If It Sounds Too Good to Be True…
You know the saying… if it sounds too good to be true, it almost always is. Unfortunately, the real estate industry has its fair share of scammers, whether on the mortgage front or slick tricks for conning property buyers.
Because Florida is a popular choice for people looking to purchase a second home, there are a few bad guys our there trying to swindle the vacation home buyer segment.
Here are some tips to help you stay away from the bad guys, ensure your property shopping and buying experiences are happy ones, and that your next purchase is one you will be proud to have completed.
- Be cautious about interpreting property values that are published on the Internet. Some home valuation sites can be helpful in getting a ballpark figure, but they are typically not up-to-date and they might be showing manipulated data. Use an independent human resource (your agent or an appraiser) to present you a qualified opinion of a property’s value. That human being will also provide you the facts behind the valuation so that you know it’s not smoke and mirrors.
- Run, don’t walk, from anyone who says the property is “guaranteed to appreciate.” There is no such thing as guaranteed appreciation in real estate. Property values fluctuate over time.
- Hire a real estate agent to look for homes and represent you. Don’t contact a builder, talk to the representative in the model home, or contact an anonymous person selling real estate online. In those instances, you do not have anyone representing your interests.
- Get help with contracts. Standard builder and developer contracts can be very one-sided in their favor and there will be pressure to sign while you are emotionally in love with the property. If you have a real estate agent working for you from day one, they will represent you in negotiations with the builder or developer and ensure that you have adequate safeguards in the contract.
- So much to feast on, it smells funny? It can be appealing to consider buying an investment property that offers soup-to-nuts services included. Some scammers offer to do everything for you after you buy… paying your mortgage, taxes and dues, finding tenants, collecting rent, managing repairs, and more. But that scammer might disappear after your closing, leaving you without resources for managing the property. There are certainly many reputable property management firms and brokerages that are full service and stick to their word. Check references and have your buyer’s agent look into the entire situation.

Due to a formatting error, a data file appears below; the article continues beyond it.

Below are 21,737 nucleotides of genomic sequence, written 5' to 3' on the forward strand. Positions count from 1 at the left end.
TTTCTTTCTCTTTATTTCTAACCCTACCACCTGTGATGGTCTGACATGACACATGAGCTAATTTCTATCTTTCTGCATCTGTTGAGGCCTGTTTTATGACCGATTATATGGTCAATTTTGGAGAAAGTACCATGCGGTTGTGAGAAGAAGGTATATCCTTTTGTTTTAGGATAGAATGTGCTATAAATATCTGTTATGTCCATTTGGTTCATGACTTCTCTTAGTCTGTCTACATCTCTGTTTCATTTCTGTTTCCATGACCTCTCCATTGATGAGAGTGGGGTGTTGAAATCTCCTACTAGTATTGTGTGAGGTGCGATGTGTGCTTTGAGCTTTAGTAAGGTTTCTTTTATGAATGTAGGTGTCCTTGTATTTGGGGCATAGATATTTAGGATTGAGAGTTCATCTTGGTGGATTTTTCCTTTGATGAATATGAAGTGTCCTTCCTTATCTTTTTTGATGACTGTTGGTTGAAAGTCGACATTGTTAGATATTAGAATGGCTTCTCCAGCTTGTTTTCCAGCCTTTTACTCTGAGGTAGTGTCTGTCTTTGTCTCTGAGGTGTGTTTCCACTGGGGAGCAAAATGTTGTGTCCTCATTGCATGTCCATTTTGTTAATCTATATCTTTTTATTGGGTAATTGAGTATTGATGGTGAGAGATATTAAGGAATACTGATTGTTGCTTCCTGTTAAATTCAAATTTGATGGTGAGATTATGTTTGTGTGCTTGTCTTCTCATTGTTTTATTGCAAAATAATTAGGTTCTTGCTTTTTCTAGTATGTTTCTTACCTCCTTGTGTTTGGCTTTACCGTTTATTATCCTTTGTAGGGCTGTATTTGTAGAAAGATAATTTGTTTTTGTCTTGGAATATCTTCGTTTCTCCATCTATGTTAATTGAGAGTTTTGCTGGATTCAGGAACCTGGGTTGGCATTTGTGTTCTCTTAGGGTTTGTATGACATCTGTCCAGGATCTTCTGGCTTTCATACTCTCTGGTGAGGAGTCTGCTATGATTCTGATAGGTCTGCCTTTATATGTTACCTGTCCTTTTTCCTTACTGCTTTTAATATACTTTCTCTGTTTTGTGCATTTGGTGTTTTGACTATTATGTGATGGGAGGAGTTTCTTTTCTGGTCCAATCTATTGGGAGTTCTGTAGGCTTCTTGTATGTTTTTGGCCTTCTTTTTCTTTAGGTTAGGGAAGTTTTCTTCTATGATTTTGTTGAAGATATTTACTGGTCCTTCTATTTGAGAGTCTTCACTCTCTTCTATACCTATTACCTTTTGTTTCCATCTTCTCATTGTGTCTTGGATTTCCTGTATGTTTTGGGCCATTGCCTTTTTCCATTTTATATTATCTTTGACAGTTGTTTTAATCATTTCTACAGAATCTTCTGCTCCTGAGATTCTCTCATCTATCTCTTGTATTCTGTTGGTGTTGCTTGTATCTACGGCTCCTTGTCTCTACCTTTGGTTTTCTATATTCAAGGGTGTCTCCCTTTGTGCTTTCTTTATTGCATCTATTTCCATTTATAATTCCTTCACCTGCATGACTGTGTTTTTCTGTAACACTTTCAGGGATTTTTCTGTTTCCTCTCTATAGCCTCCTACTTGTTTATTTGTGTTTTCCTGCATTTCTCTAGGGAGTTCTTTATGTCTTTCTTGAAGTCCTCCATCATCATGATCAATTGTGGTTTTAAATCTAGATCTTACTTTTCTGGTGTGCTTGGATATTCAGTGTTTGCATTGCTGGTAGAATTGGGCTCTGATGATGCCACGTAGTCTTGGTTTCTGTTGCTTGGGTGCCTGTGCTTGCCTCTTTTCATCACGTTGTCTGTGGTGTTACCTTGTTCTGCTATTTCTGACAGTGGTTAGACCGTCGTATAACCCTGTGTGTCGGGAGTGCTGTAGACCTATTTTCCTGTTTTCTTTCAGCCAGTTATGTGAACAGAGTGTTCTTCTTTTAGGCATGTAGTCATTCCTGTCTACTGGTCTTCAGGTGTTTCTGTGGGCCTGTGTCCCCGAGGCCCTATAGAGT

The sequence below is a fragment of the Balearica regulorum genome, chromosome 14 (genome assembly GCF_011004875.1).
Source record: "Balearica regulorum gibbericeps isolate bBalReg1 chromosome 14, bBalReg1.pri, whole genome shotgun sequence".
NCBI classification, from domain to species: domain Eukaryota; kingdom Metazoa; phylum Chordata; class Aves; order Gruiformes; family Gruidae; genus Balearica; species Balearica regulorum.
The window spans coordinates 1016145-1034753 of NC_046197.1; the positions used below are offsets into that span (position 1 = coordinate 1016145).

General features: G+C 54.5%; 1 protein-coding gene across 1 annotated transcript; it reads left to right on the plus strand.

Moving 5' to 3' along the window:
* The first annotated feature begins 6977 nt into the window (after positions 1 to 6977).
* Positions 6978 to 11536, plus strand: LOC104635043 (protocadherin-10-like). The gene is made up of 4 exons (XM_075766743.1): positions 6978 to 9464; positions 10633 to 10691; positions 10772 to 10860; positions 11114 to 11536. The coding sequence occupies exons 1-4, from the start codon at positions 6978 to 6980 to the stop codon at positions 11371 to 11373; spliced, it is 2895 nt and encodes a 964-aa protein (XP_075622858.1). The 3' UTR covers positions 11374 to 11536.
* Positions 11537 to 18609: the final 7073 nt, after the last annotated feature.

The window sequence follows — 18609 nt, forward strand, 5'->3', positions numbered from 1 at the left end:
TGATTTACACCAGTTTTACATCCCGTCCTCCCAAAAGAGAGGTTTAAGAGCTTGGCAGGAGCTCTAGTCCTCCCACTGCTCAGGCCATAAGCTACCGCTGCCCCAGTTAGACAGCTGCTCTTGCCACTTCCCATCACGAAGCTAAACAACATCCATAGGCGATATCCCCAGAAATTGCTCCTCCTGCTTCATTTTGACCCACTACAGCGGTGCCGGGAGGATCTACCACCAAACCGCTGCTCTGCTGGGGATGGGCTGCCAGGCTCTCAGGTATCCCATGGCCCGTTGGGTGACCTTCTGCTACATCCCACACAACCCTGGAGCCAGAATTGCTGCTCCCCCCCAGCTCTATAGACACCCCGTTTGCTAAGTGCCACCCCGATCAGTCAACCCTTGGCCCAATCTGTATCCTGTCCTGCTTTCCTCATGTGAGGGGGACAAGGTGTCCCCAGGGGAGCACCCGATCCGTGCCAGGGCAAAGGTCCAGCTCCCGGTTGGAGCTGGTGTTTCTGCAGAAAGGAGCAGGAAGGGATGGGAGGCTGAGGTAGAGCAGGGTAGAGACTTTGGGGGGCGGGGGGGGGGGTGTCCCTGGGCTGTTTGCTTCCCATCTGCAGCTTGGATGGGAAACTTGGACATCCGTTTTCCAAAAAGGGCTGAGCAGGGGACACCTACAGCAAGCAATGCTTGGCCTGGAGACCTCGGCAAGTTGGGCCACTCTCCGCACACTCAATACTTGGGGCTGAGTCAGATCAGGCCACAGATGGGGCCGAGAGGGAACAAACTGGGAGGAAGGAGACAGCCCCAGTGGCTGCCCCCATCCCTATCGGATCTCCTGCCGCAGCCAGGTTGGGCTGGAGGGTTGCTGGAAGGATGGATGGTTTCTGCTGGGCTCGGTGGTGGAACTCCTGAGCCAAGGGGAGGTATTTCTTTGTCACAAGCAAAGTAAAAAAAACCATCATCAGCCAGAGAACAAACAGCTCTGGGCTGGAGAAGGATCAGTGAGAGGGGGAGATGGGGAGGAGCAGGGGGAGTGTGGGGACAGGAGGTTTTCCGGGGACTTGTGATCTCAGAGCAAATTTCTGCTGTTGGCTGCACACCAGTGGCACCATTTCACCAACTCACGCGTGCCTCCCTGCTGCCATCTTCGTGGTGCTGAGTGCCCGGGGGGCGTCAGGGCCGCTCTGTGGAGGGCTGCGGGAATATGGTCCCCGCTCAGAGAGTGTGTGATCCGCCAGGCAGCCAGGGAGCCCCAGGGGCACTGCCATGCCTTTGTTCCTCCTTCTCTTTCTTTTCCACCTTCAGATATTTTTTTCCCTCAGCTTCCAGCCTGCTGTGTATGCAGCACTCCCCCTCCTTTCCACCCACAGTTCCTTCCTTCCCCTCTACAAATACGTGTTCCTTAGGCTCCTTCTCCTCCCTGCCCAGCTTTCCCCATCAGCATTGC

- Unless you are familiar with the neighborhood or development and you are working with an agent that you trust, be careful about buying sight unseen. This is especially true if there is pressure to BUY NOW of if there is flimsy rationale as to why you should not to view the property in-person. Buying sight unseen is not always risky. For example, suppose a condo in one of your favorite developments (one that you or a friend has visited) becomes available and has all the ingredients you’ve been looking for (the view, the floor plan) but you are unable to travel to inspect the unit. Your real estate agent can present a contract to the seller that protects you, even though you’ve not seen the property.
- Always have a professional inspection prior to closing. While doing an inspection is the buyer’s choice, be wary of any seller that suggests an inspection is unnecessary. Even on new construction, you’ll want a professional’s report on the property’s condition.
For most people, their second home is a dream home and is one of the most rewarding investment and lifestyle decisions they ever made. And it can be for you too. Be wary of anything that sounds too good to be true, work with an agent to look out for your best interests, and you’ll be on your way to that dream home and the lifestyle you deserve.